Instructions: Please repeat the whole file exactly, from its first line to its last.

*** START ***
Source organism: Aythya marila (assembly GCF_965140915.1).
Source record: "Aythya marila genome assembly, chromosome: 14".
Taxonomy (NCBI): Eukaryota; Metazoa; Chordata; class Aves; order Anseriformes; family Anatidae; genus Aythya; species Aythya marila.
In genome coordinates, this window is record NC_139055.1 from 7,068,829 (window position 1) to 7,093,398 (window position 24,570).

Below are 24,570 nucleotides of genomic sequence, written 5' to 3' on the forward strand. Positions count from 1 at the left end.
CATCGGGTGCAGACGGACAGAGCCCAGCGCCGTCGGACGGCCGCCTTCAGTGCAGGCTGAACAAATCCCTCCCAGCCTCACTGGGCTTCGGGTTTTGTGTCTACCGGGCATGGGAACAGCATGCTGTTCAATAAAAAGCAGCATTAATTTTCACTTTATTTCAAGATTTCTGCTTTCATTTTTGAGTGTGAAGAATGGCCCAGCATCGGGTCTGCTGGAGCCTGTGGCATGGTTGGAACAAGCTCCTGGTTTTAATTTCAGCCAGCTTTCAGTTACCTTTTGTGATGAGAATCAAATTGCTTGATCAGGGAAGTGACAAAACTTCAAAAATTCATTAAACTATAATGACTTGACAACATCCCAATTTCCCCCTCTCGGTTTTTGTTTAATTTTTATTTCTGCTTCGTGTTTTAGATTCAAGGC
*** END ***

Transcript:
Source organism: Aythya marila (assembly GCF_965140915.1).
Source record: "Aythya marila genome assembly, chromosome: 14".
Taxonomy (NCBI): Eukaryota; Metazoa; Chordata; class Aves; order Anseriformes; family Anatidae; genus Aythya; species Aythya marila.
In genome coordinates, this window is record NC_139055.1 from 7,068,829 (window position 1) to 7,093,398 (window position 24,570).

Below are 24,570 nucleotides of genomic sequence, written 5' to 3' on the forward strand. Positions count from 1 at the left end.
CATCGGGTGCAGACGGACAGAGCCCAGCGCCGTCGGACGGCCGCCTTCAGTGCAGGCTGAACAAATCCCTCCCAGCCTCACTGGGCTTCGGGTTTTGTGTCTACCGGGCATGGGAACAGCATGCTGTTCAATAAAAAGCAGCATTAATTTTCACTTTATTTCAAGATTTCTGCTTTCATTTTTGAGTGTGAAGAATGGCCCAGCATCGGGTCTGCTGGAGCCTGTGGCATGGTTGGAACAAGCTCCTGGTTTTAATTTCAGCCAGCTTTCAGTTACCTTTTGTGATGAGAATCAAATTGCTTGATCAGGGAAGTGACAAAACTTCAAAAATTCATTAAACTATAATGACTTGACAACATCCCAATTTCCCCCTCTCGGTTTTTGTTTAATTTTTATTTCTGCTTCGTGTTTTAGATTCAAGGC